It was odd, but hardly unexpected, to realize how greatly, and even sentimentally, the Cubans missed the Norteamericanos. For good or ill there had been a half century of unique relationship, and among the clarion calls of official denunciation there could still quite openly be heard the argument that Uncle Sam must have contributed something to the association. The amputation of Cuba from the United States had some analogies with that of Ireland from England a generation earlier, in that it bred regrets among the chauvinists and a certain disappointment, even a sense of loss. This could be rationalized in many ways, and usually was. Yet even among the younger and more earnest revolutionaries of the governmental hierarchy there were many who accepted willingly that the estrangement meant a great deal more than a shortage of spare parts for Chevrolets.

The deprivation was detectable at many levels, and with many different motivations. At the grossest material level it fell heavily upon those who were dependent on tourists: hotel servants, dispossessed employees of vanished casinos, pimps, and hangers-on from the bordello fringe, whose life under the revolution had become markedly austere. Great numbers of these had joined the early ranks of the gusanos (Cubans call those who fled the country gusanos, or "worms"), but many remained behind to proclaim their grievances outside the big hotels in what seemed to me to be a singularly rash and petulant tone of voice. Nobody appeared to pay much attention.

Of much greater moment was the realization among the professional and even the administrative intellectuals that this preposterous isolation from the United States was a very wasting process indeed. The absence of contact at the university level between academic people who had grown used to each other's ways produced a sense of frustration which had nothing to do with politics. Thus far no similar intellectual relationship has developed, or could develop, with the Eastern intelligentsia many thousands of miles away. I heard it argued many times (for when it was appreciated that I was neither an American nor a Russian, a capitalist nor a Communist, these matters were discussed with complete frankness) that the severance had been too abrupt and indiscriminate. An economic blockade was comprehensible, if unreasonable; the political vendetta was acceptable, if tedious. The total intellectual blockade seemed ridiculous. Why, they asked, must the one scientific channel of communication left open be that of meteorology? For it is a quaint facet of the situation that throughout all the acerbities of this Caribbean cold war, the aviation Met-Stations of Miami and Havana have continued to exchange their information and reports. There were many who considered that this piece of sensible pragmatism might be extended.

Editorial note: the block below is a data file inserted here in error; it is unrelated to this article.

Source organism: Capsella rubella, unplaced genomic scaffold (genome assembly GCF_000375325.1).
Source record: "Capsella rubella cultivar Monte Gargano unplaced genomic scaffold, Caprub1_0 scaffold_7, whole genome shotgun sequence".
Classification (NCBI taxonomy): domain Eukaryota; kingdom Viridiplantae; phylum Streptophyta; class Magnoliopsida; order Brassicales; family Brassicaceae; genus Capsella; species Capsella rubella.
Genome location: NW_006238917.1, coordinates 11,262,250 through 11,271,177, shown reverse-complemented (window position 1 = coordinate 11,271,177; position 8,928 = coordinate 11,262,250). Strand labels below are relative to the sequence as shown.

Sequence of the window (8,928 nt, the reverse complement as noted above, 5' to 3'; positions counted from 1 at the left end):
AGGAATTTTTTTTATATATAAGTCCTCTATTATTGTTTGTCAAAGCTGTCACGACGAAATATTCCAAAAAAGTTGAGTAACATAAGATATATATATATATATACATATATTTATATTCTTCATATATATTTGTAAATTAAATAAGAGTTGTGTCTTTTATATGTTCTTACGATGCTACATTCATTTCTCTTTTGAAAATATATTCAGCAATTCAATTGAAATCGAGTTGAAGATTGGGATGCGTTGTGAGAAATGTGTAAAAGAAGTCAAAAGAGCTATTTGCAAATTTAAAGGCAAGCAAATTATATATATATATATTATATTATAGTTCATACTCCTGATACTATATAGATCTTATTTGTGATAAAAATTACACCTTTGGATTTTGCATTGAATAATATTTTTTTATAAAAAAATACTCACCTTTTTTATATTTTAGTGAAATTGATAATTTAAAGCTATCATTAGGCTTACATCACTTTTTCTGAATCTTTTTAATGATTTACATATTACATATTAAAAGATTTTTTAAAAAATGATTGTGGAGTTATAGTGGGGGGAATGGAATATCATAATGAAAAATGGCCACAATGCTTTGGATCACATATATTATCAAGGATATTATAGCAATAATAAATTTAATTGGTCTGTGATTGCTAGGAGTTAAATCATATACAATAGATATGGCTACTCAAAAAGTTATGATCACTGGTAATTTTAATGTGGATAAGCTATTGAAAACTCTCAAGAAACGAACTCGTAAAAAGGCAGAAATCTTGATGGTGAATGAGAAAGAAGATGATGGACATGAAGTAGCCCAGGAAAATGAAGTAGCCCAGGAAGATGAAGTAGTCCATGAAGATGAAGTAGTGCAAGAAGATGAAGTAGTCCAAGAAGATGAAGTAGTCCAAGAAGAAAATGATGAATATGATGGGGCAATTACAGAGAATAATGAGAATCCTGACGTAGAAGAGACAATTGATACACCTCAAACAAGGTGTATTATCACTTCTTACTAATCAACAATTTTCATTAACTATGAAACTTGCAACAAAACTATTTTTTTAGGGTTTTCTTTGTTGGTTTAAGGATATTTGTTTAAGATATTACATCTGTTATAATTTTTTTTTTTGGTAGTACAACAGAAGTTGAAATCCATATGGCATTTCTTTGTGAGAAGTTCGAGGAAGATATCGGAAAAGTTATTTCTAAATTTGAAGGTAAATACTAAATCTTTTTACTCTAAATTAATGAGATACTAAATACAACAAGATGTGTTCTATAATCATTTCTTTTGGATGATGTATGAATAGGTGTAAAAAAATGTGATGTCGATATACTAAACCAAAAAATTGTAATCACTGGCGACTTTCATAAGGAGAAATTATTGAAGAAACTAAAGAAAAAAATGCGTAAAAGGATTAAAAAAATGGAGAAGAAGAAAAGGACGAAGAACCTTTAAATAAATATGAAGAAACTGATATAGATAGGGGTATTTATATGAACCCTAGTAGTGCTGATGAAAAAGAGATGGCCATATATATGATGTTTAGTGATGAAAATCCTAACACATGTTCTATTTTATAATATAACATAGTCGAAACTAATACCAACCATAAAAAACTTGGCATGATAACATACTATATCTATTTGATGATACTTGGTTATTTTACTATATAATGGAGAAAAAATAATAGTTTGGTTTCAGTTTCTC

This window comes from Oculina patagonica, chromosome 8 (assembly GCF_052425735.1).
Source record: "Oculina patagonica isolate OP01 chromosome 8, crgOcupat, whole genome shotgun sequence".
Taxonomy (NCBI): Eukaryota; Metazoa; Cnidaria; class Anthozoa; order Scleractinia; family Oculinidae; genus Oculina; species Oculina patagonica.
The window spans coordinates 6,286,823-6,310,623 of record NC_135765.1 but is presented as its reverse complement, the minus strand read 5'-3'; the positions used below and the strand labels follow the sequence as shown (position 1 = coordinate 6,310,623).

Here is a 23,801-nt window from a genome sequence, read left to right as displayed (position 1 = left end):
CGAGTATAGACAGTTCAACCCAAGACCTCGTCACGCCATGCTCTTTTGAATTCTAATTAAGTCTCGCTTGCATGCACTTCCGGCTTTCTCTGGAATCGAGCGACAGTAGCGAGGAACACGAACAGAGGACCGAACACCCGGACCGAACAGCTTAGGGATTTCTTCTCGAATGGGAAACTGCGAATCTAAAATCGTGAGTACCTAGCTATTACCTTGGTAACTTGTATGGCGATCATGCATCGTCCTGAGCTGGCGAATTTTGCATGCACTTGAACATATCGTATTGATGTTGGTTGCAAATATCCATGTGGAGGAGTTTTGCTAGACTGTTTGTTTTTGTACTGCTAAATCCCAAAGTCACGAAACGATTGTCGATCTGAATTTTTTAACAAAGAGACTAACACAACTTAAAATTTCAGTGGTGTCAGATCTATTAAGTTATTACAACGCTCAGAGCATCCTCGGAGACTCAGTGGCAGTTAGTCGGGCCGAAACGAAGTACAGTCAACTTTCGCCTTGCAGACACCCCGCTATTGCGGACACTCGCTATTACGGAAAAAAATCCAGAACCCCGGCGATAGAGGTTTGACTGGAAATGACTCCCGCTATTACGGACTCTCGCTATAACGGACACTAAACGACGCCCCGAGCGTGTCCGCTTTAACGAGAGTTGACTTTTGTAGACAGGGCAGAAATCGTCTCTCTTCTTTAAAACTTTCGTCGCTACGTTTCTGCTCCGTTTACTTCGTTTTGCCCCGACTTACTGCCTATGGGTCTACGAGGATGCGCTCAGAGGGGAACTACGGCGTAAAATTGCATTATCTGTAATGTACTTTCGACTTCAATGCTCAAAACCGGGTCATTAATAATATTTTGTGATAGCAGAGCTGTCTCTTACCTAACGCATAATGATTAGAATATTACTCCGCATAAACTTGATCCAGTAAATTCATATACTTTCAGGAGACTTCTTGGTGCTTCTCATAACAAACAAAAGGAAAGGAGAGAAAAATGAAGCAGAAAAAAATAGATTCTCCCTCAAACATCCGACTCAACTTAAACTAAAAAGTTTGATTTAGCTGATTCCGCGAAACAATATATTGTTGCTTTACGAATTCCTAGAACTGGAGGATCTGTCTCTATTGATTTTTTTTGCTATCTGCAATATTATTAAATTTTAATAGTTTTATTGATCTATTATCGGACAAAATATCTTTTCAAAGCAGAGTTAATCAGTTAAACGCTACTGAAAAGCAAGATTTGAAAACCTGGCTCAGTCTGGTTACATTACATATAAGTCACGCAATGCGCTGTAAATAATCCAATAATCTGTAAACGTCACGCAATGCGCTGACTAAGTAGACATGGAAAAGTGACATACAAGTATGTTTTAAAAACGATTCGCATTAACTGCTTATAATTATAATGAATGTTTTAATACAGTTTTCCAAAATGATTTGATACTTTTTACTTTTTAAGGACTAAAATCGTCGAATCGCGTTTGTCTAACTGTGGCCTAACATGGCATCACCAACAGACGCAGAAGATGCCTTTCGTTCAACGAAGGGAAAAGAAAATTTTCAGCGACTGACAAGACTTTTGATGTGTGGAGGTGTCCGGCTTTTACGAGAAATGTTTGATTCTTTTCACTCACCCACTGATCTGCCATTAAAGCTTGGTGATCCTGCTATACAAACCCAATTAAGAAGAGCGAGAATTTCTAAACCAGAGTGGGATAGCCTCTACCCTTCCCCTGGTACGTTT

Meanwhile, the Yanquis continued simultaneously to be reviled, feared, and missed. History was of course being rewritten all the time, or, as was insisted, examined for the first time through the eyes of those who no longer sought to conceal its bitter aspects. Had not Jefferson talked of making Cuba's southern shore the frontier of “our empire of liberty"? Had not Monroe's Secretary of State announced that Cuba's annexation was an "indispensable measure"? People "remember the Maine" in different terms. To the United States those lives were bravely lost in the interests of Cuban independence, but most young Cubans now believe without question that the Americans blew up their own ship in Havana Harbor to justify their occupation of the island. They quote William Howard Taft only in his prophecy that the whole hemisphere must "be ours in fact as, by virtue of our superiority of race, it already is ours morally." As so often in the past, and the present, the many good intentions and generous achievements of the United States are overwhelmed by the stupidities of the record. The occasional rich American estate owners in Cuba who contrived to be enlightening forces and benefactors in spite of being landlords have long been sunk without trace in the well-nurtured memories of the unscrupulous investors and gangster chieftains who were there too.